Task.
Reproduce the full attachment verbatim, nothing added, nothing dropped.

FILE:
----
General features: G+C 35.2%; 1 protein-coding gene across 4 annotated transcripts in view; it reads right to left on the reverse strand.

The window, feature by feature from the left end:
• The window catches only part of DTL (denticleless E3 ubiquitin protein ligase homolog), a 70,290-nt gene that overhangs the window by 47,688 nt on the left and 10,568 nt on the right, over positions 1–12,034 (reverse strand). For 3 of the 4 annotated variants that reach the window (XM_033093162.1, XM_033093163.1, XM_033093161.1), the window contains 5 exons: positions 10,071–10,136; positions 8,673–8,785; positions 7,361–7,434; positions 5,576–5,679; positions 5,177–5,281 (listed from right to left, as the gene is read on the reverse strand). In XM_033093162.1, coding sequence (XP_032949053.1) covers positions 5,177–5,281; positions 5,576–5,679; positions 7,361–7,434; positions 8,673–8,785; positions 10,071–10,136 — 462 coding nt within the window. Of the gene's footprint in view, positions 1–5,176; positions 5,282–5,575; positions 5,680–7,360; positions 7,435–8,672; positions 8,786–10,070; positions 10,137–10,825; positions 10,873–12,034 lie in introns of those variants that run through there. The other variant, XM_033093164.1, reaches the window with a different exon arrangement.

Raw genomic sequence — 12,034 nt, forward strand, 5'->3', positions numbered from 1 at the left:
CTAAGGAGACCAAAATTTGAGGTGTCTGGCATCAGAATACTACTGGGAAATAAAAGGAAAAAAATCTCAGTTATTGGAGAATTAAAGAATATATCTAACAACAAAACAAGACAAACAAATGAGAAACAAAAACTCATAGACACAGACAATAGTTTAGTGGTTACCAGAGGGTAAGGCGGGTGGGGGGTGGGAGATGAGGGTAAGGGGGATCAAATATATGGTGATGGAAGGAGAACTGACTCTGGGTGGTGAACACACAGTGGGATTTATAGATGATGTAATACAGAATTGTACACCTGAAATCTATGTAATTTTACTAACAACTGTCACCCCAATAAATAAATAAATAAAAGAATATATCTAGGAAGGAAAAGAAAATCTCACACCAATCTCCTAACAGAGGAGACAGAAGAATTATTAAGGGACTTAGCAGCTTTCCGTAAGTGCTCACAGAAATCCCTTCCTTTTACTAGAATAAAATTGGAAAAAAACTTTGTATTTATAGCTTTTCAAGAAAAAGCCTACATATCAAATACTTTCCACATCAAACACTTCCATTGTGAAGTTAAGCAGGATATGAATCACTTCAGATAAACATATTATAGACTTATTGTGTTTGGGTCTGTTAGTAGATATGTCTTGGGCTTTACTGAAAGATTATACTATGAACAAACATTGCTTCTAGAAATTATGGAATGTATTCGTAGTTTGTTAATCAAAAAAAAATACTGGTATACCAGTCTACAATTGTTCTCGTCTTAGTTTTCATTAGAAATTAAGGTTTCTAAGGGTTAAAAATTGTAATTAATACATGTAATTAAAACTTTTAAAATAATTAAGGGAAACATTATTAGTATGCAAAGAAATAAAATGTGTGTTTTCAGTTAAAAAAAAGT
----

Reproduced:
General features: G+C 35.2%; 1 protein-coding gene across 4 annotated transcripts in view; it reads right to left on the reverse strand.

The window, feature by feature from the left end:
• The window catches only part of DTL (denticleless E3 ubiquitin protein ligase homolog), a 70,290-nt gene that overhangs the window by 47,688 nt on the left and 10,568 nt on the right, over positions 1–12,034 (reverse strand). For 3 of the 4 annotated variants that reach the window (XM_033093162.1, XM_033093163.1, XM_033093161.1), the window contains 5 exons: positions 10,071–10,136; positions 8,673–8,785; positions 7,361–7,434; positions 5,576–5,679; positions 5,177–5,281 (listed from right to left, as the gene is read on the reverse strand). In XM_033093162.1, coding sequence (XP_032949053.1) covers positions 5,177–5,281; positions 5,576–5,679; positions 7,361–7,434; positions 8,673–8,785; positions 10,071–10,136 — 462 coding nt within the window. Of the gene's footprint in view, positions 1–5,176; positions 5,282–5,575; positions 5,680–7,360; positions 7,435–8,672; positions 8,786–10,070; positions 10,137–10,825; positions 10,873–12,034 lie in introns of those variants that run through there. The other variant, XM_033093164.1, reaches the window with a different exon arrangement.

Raw genomic sequence — 12,034 nt, forward strand, 5'->3', positions numbered from 1 at the left:
CTAAGGAGACCAAAATTTGAGGTGTCTGGCATCAGAATACTACTGGGAAATAAAAGGAAAAAAATCTCAGTTATTGGAGAATTAAAGAATATATCTAACAACAAAACAAGACAAACAAATGAGAAACAAAAACTCATAGACACAGACAATAGTTTAGTGGTTACCAGAGGGTAAGGCGGGTGGGGGGTGGGAGATGAGGGTAAGGGGGATCAAATATATGGTGATGGAAGGAGAACTGACTCTGGGTGGTGAACACACAGTGGGATTTATAGATGATGTAATACAGAATTGTACACCTGAAATCTATGTAATTTTACTAACAACTGTCACCCCAATAAATAAATAAATAAAAGAATATATCTAGGAAGGAAAAGAAAATCTCACACCAATCTCCTAACAGAGGAGACAGAAGAATTATTAAGGGACTTAGCAGCTTTCCGTAAGTGCTCACAGAAATCCCTTCCTTTTACTAGAATAAAATTGGAAAAAAACTTTGTATTTATAGCTTTTCAAGAAAAAGCCTACATATCAAATACTTTCCACATCAAACACTTCCATTGTGAAGTTAAGCAGGATATGAATCACTTCAGATAAACATATTATAGACTTATTGTGTTTGGGTCTGTTAGTAGATATGTCTTGGGCTTTACTGAAAGATTATACTATGAACAAACATTGCTTCTAGAAATTATGGAATGTATTCGTAGTTTGTTAATCAAAAAAAAATACTGGTATACCAGTCTACAATTGTTCTCGTCTTAGTTTTCATTAGAAATTAAGGTTTCTAAGGGTTAAAAATTGTAATTAATACATGTAATTAAAACTTTTAAAATAATTAAGGGAAACATTATTAGTATGCAAAGAAATAAAATGTGTGTTTTCAGTTAAAAAAAAGT